16z Go-To-Market Boot Camp has been designed to provide you with Go-To-Market processes, best practices, and templates required to validate the right model for your business, optimize your sales and marketing efforts, hire the right executives, reduce time to market, isolate yourself from the competition and provide situational awareness and direction to scale efficiently.

“Need More Time” or Lack of Product-Market Fit?” Martin Cascado “Going to market early changes everything about building a company.” “In fact, the majority of the go-to-market ecosystem around enterprise software and hardware — VARs, resellers, distributors, OEMs — is geared towards large, existing markets. No amount of business development meetings, relationship touch-points, cross-logo posting, or integrations will create the behavior you want from a partner as much as dangling a big market in front of them will. Pre-chasm companies have to create a pull-based market — not a push based one — before they can truly engage the benefits of such partners.”

Cascado explains what to do when you are going to market and no market exists. It is hard to figure out if you just need more time or the market does not actually exist. Cascado shares five possible signs from his own experience: #1 Getting stuck in the ‘innovation friend zone’, #2 Even if customers are ‘sold’, they still can’t buy, #3 Your biggest competition isn’t another company..it’s the status quo (or is it?), #4 The paradox of pricing when you know what the value is… but not what the people will pay for #5 No startup is an island, and there’s no ocean of partners around your platform. Pre-chasm enterprise startups throw time and resources at indirect sales channels (including OEM). It is still important to foster ecosystem relationships early since strong business goes hand in hand with strong partnerships but you cannot jump ahead and skip the first step of creating a pull-based market.

From 1 to n: Go-to-Market Fit, Moat, The Messy Middle, Growth and Beyond

“Product Market Fit isn’t sufficient to unlock growth for enterprise startups. There’s a missing link between finding PMF and unlocking growth. That missing link didn’t have a name, but it is an equally important milestone and eureka moment. We call the missing link Go-To-Market Fit (GTM Fit).” Bob Thinker and Tea Hea Nahm “GTM Fit brings three things together: A clear sales model, a repeatable GTM playbook, and urgency.”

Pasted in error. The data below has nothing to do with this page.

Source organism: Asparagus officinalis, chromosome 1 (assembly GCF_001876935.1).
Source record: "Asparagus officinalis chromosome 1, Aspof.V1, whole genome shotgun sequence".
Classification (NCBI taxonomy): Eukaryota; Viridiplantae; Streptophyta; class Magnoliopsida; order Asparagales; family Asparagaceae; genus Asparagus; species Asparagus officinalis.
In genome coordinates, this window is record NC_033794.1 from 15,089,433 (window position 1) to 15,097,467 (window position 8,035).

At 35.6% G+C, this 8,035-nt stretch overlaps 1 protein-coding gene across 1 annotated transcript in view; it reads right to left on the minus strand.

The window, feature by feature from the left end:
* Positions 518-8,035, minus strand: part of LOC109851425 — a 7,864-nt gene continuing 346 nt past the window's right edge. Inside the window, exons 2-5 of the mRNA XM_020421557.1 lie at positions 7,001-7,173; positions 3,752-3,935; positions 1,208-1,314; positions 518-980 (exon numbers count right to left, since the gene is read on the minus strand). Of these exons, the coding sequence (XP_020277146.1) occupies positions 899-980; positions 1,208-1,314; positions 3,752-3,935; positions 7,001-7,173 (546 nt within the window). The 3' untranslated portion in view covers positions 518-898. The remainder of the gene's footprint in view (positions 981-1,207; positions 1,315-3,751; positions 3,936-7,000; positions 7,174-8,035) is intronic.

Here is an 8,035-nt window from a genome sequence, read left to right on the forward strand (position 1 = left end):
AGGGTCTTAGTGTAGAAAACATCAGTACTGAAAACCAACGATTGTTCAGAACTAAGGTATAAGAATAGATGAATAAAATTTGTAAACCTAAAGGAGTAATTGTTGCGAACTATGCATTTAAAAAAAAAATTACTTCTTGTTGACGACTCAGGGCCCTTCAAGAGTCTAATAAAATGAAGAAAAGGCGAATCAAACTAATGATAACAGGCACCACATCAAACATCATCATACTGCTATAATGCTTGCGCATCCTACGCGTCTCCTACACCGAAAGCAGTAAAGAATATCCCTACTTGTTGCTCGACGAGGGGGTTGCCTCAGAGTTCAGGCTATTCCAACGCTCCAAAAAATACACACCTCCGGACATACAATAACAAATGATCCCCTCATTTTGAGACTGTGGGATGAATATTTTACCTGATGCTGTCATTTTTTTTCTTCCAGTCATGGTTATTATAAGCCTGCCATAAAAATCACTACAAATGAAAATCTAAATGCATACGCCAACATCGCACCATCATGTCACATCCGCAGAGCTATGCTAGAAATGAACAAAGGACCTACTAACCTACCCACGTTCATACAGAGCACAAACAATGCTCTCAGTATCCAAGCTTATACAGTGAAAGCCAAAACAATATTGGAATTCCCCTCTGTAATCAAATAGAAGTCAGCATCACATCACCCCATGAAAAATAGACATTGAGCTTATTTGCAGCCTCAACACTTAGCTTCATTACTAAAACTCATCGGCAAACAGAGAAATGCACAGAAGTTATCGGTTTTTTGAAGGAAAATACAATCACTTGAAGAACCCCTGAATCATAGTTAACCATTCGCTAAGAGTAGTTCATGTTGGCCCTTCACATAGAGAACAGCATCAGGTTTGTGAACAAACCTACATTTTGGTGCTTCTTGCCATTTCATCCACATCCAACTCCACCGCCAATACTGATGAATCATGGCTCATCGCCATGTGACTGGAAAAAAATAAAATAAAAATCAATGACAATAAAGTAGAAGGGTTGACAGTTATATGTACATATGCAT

Finding Go-to-Market fit is hard and search is stressful. When enterprise startups achieve PMF and rapidly invest in sales and marketing with a plan to unlock growth cash burn accelerates. GTM Playbook is a powerful tool that becomes a blueprint to align the entire company behind what it needs to do to win. Nailing GTM Playbook is harder than it sounds, requiring distillation and lots of iteration. On 1–2 pages it outlines the steps how the company finds, engages, wins, and ramps customers. Do not get the playbook confused with a simple slide deck and sales tactics.

“Raising prices is a great way to flesh out whether you actually do have a moat… The definition of a moat is the ability to charge more.” Marc Andreessen “And then number two, companies that charge more can better fund both their distribution efforts and their ongoing R&D efforts. Charging more is a key lever to be able to grow. And the companies that charge more, therefore, tend to grow faster.”

Every product becomes obsolete and that can happen very quickly. Since we are in a product cycle business number one is the ability to charge more and number two is getting to the next product. If you do not keep innovating — just take your current product to market, your product will go stale and somebody will come up with a better product and replace you.

“No matter what it is you’re trying to create or transform, the myth of a successful journey is that it starts with an idea, followed by a ton of hardship, and then a gradual and linear rise to the finish line. But no extraordinary journey is linear. In reality, the middle is extraordinarily volatile — a continuous sequence of ups and downs, flush with uncertainty and struggle.” Scott Belsky “Every advance reveals a new shortcoming. Your job is to endure the lows and optimize the highs to achieve a positive slope within the jaggedness of the messy middle — so that, on average, every low is less low than the one before it, and every subsequent high is a little higher.”